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CURRENT ISSUE:  May 8, 2006 • VOL. 44, NO. 9 • Oakland, CA

Pope says caution needed in choosing more new saints

VATICAN CITY (CNS) -- The Catholic Church should be more selective and very rigorous in choosing candidates for sainthood, Pope Benedict XVI said in a message to the Congregation for Saints’ Causes.

The pope, who as a cardinal expressed concern over the number of causes being promoted, wrote to the congregation as its members met last month for a plenary assembly.

Pope Benedict said he had put into effect changes that met the “widespread hope” that the difference between beatification and canonization would be underlined and that local churches would be more involved in the entire process.

Modern men and women need true models of holiness, he said, and they must be chosen with care.

Second, he said, there must be a real “fame of holiness” and not just a conviction among a small group of people that the person in question was a good Christian.

“The uninterrupted practice of the church establishes the necessity of a physical miracle,” he said. “A moral miracle is not enough.”

“In addition to reassuring us that the servant of God lives in heaven in communion with God, miracles are the divine confirmation of the judgment expressed by church authorities about the virtuous life” lived by the candidate, he said.

The congregation’s plenary also included a discussion of the definition of martyrdom, a debate that has been going on for at least 30 years.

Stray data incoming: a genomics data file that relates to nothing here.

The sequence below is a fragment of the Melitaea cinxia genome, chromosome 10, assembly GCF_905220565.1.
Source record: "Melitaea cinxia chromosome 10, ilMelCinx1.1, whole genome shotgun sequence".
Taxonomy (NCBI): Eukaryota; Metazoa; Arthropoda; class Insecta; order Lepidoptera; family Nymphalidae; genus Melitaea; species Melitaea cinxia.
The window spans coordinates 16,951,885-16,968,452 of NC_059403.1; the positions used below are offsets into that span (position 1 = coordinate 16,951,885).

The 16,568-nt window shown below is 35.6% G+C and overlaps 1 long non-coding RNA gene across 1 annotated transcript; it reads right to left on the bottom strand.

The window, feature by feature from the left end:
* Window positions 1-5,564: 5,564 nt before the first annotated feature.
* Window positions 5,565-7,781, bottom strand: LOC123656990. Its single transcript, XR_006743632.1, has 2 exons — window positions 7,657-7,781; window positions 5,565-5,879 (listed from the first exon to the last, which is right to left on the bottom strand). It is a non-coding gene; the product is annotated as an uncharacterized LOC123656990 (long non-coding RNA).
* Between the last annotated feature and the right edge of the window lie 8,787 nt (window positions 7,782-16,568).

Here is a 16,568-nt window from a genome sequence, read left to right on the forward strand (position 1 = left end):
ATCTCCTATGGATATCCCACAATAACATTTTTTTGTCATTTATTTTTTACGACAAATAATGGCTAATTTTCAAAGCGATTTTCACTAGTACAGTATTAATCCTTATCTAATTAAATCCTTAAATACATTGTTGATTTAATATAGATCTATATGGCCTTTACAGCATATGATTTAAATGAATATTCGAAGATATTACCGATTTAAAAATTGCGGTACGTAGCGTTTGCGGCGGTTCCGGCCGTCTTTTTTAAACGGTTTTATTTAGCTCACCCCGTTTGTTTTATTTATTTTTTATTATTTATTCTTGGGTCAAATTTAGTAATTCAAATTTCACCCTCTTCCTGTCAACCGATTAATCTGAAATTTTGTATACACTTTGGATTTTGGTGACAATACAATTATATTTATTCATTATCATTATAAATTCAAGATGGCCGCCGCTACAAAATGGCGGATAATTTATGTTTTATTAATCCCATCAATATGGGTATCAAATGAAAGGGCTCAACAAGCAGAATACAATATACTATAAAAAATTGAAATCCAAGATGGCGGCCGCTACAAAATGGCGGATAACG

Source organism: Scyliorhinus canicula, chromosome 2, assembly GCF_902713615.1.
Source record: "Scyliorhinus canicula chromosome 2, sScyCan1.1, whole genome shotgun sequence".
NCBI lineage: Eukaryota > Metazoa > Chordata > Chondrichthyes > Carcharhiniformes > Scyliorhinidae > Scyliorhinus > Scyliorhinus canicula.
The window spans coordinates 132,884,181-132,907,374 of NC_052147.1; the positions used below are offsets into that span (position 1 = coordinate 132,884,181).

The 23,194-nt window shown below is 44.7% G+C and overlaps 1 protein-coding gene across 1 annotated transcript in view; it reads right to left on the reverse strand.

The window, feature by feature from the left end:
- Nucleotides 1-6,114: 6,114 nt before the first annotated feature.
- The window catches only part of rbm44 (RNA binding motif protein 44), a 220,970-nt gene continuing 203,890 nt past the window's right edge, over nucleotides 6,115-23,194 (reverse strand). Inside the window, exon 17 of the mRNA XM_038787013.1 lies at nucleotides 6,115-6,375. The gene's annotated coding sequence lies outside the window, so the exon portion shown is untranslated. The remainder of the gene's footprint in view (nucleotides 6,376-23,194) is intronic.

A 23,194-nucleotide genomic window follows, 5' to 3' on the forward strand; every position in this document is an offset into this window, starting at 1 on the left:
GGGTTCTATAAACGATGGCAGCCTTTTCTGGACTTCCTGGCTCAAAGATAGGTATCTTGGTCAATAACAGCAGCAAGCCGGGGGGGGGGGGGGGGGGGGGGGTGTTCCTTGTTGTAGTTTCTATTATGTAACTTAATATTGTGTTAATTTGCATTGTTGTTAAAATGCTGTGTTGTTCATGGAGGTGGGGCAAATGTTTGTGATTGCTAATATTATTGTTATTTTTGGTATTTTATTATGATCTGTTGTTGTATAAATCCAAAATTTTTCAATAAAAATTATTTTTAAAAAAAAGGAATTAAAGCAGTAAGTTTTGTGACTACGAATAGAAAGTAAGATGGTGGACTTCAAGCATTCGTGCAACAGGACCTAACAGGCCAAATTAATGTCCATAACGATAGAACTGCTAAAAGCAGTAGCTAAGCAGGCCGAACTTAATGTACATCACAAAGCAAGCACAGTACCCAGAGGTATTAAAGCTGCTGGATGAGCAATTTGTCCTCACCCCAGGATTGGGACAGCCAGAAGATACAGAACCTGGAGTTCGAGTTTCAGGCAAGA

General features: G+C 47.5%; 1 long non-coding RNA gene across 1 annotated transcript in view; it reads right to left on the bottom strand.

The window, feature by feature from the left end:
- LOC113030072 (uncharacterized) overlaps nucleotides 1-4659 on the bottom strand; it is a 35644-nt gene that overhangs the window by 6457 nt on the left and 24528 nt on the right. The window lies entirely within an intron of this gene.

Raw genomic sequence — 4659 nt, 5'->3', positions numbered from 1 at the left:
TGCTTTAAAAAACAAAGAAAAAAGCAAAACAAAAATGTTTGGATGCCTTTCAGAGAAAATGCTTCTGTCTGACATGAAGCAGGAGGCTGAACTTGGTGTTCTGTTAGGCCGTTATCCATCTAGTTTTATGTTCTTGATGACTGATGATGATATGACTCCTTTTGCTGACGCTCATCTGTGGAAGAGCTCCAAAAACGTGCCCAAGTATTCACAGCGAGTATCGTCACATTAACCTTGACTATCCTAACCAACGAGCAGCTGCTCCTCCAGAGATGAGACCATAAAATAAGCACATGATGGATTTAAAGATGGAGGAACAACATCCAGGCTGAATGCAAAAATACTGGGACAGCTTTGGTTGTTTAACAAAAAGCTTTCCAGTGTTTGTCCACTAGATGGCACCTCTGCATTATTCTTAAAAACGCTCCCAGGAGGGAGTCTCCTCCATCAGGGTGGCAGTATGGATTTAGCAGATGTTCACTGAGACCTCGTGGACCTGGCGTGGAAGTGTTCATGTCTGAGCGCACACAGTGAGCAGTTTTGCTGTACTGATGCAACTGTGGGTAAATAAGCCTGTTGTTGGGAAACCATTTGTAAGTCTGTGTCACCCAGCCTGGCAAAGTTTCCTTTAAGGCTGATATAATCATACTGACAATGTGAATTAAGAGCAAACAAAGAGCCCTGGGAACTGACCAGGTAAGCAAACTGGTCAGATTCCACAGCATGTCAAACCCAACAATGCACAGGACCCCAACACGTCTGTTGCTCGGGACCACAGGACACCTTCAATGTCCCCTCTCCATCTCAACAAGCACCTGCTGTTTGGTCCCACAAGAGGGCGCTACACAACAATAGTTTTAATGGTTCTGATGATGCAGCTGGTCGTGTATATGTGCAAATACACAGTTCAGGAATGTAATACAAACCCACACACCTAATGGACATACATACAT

The traditional definition of a martyr is someone who was killed out of hatred for the faith.

But, for example, Conventual Franciscan Father Maximilian Kolbe was canonized in 1982 as a martyr even though the Nazis at the Auschwitz death camp did not kill him explicitly because of his faith.
When a prisoner escaped from the death camp, Nazi officials announced 10 would die in his place. One of the 10 chosen was a Polish army sergeant who asked to be spared because he had a wife and children.

Father Kolbe stepped forward and asked the camp commandant to let him replace the man. The commandant agreed, and Father Kolbe and the other nine were locked up in a bunker to starve to death. When guards entered the bunker to remove the bodies, Father Kolbe was still alive. They killed him with an injection of carbolic acid.

Pope Benedict told congregation members that while the strength of the faith of martyrs has remained unchanged, “the cultural contexts of martyrdom and the strategies on the part of the persecutors” have changed.

Pope Benedict XVI waves as he leads his general audience in St. Peter's Square at the Vatican May 3. Through the living tradition of the church, Christ remains with his disciples until the end of time, teaching, guiding and comforting them, the pope said in his audience talk.

CNS photo/Alessandro Bianchi, Reuters

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